Franciscans – St. Frances – vegetarian and peacemaker.
Carmelites – teachers, vegetarians and peacemakers
Spiritual origin of the Order
The Carmelite Order is one of the few, if not the only, monastic order not to refer to a charismatic founder, but to a prophet of the Old Testament: Elijah and his disciple Elisha are considered by the Carmelites as the spiritual fathers of the order. Tradition indicates the presence on Mount Carmel of a series of Jewish and then Christian hermits who lived, prayed and taught in these caves used by Elijah and Elisha. These caves of Mount Carmel have nevertheless, archaeological data attest, served as a place of habitat and worship in many eras, without guaranteeing historical continuity, especially in a specific cult. This is how the first Christian hermits (at the origin of the founding of the order), settled in the caves of Mount Carmel to pray to God. The first chapel built within the hermitages and bringing together this community is dedicated to the Virgin Mary. Very quickly, the spirituality of the order turned to Mary who became the queen and mistress of Carmel.
Father Juan Crespí (March 1, 1721—January 1, 1782) was a Spanish missionary and explorer of Las Californias. He entered the Franciscan order at the age of seventeen. He came to America in 1749, and accompanied explorers Francisco Palóu and Junípero Serra. In 1767 he went to the Baja Peninsula and was placed in charge of the Misión La Purísima Concepción de Cadegomó. In 1769 he joined the expedition of Gaspar de Portolà to occupy San Diego and Monterey; he authored the first written account of actual interaction between Franciscan friars and the indigenous population after his expedition traveled through the region known today as Orange County on July 22 of that year. The following year he founded the Mission San Carlos Borromeo de Carmelo, in the present-day Carmel, which became his headquarters. He was chaplain of the expedition to the North Pacific conducted by Juan José Pérez Hernández in 1774. His diaries, first published in H. E. Bolton’s Fray Juan Crespi (1927, repr. 1971), and published in the original Spanish with facing page translations as A Description of Distant Roads: Original Journals of the First Expedition into California, 1796-1770 (2001) provided valuable records of these expeditions. One chapel he built, at the Misión San Francisco del Valle de Tilaco in Landa, is reported as still standing.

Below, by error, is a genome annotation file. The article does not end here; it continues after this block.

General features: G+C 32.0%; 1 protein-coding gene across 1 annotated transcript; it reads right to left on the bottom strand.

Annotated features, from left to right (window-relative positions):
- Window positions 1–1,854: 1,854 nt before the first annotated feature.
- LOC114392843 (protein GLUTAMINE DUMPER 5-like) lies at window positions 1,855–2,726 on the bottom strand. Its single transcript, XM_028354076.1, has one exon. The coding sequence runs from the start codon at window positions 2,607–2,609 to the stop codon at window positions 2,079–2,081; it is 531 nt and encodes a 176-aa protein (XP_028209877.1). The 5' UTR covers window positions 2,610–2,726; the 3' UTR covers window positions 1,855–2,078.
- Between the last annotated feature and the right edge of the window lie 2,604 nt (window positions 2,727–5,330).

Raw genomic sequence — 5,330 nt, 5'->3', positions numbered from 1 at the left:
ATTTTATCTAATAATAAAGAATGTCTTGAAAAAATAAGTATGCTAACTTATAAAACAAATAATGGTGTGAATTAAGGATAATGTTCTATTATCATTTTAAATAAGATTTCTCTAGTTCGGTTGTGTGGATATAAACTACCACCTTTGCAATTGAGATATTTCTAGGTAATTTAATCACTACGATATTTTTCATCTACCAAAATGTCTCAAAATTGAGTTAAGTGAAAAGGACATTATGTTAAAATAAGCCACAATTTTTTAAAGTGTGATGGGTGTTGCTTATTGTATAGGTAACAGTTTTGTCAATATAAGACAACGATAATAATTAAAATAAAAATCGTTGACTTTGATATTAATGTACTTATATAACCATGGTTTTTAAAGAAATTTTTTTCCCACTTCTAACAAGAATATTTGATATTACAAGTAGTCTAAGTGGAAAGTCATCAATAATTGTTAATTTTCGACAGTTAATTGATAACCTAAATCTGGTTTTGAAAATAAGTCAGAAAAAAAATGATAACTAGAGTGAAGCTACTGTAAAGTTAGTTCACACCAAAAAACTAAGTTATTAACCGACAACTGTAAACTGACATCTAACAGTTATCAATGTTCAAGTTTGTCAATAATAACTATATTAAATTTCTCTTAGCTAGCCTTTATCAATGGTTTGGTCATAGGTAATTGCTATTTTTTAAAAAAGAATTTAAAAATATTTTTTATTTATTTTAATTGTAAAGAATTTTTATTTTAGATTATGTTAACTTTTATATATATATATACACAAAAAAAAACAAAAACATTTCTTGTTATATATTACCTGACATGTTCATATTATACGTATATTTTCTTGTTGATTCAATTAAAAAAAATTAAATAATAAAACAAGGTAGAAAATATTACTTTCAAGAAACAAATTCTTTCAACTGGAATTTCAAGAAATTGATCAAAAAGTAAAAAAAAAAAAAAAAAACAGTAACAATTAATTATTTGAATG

Crespí entered the Franciscan order at the age of seventeen. He came to New Spain in 1749, and accompanied explorers Francisco Palóu and Junípero Serra. In 1767 he went to the Baja California Peninsula and was placed in charge of the Misión La Purísima Concepción de Cadegomó.
In 1769, Crespí joined the expedition led by Gaspar de Portolá and Junípero Serra (see Timeline of the Portolá expedition). He traveled in the vanguard of the land expedition to San Diego, led by Captain Fernando Rivera y Moncada, where a presidio and mission were established. Crespí then continued north with Portolá and Rivera to identify the port of Monterey. Because he was the only one of the Franciscans to make the entire journey by land, Crespí became the first official diarist for the missions. He was one of three diarists to document the first exploration by Europeans of interior areas of Alta California.
After reaching Monterey in October 1769, Crespí continued with the expedition that explored as far north as present-day San Francisco, and became one of the first Europeans to see San Francisco Bay. All told, the expedition traveled in the future state of California through the present-day coastal counties of San Diego, Orange, Los Angeles, Ventura, Santa Barbara, San Luis Obispo, Monterey, Santa Cruz, San Mateo, and San Francisco.